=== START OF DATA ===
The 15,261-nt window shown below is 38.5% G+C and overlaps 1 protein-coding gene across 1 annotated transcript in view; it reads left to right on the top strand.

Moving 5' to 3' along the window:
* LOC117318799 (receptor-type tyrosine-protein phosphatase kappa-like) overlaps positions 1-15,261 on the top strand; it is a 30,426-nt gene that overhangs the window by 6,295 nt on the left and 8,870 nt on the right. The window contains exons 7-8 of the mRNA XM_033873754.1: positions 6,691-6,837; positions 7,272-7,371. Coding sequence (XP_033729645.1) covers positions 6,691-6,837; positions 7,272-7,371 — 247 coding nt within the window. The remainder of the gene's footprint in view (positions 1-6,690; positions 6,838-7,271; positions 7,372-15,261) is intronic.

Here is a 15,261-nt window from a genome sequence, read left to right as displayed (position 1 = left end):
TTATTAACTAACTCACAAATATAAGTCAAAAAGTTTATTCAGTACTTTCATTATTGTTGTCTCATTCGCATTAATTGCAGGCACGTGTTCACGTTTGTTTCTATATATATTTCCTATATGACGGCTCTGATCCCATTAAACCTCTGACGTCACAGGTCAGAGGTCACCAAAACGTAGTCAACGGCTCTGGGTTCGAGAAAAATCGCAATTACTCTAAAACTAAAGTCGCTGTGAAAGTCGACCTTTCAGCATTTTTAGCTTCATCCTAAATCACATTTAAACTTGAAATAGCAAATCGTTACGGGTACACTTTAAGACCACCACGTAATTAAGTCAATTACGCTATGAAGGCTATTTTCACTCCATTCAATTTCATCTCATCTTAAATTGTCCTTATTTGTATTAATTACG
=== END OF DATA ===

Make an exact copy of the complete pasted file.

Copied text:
The 15,261-nt window shown below is 38.5% G+C and overlaps 1 protein-coding gene across 1 annotated transcript in view; it reads left to right on the top strand.

Moving 5' to 3' along the window:
* LOC117318799 (receptor-type tyrosine-protein phosphatase kappa-like) overlaps positions 1-15,261 on the top strand; it is a 30,426-nt gene that overhangs the window by 6,295 nt on the left and 8,870 nt on the right. The window contains exons 7-8 of the mRNA XM_033873754.1: positions 6,691-6,837; positions 7,272-7,371. Coding sequence (XP_033729645.1) covers positions 6,691-6,837; positions 7,272-7,371 — 247 coding nt within the window. The remainder of the gene's footprint in view (positions 1-6,690; positions 6,838-7,271; positions 7,372-15,261) is intronic.

Here is a 15,261-nt window from a genome sequence, read left to right as displayed (position 1 = left end):
TTATTAACTAACTCACAAATATAAGTCAAAAAGTTTATTCAGTACTTTCATTATTGTTGTCTCATTCGCATTAATTGCAGGCACGTGTTCACGTTTGTTTCTATATATATTTCCTATATGACGGCTCTGATCCCATTAAACCTCTGACGTCACAGGTCAGAGGTCACCAAAACGTAGTCAACGGCTCTGGGTTCGAGAAAAATCGCAATTACTCTAAAACTAAAGTCGCTGTGAAAGTCGACCTTTCAGCATTTTTAGCTTCATCCTAAATCACATTTAAACTTGAAATAGCAAATCGTTACGGGTACACTTTAAGACCACCACGTAATTAAGTCAATTACGCTATGAAGGCTATTTTCACTCCATTCAATTTCATCTCATCTTAAATTGTCCTTATTTGTATTAATTACG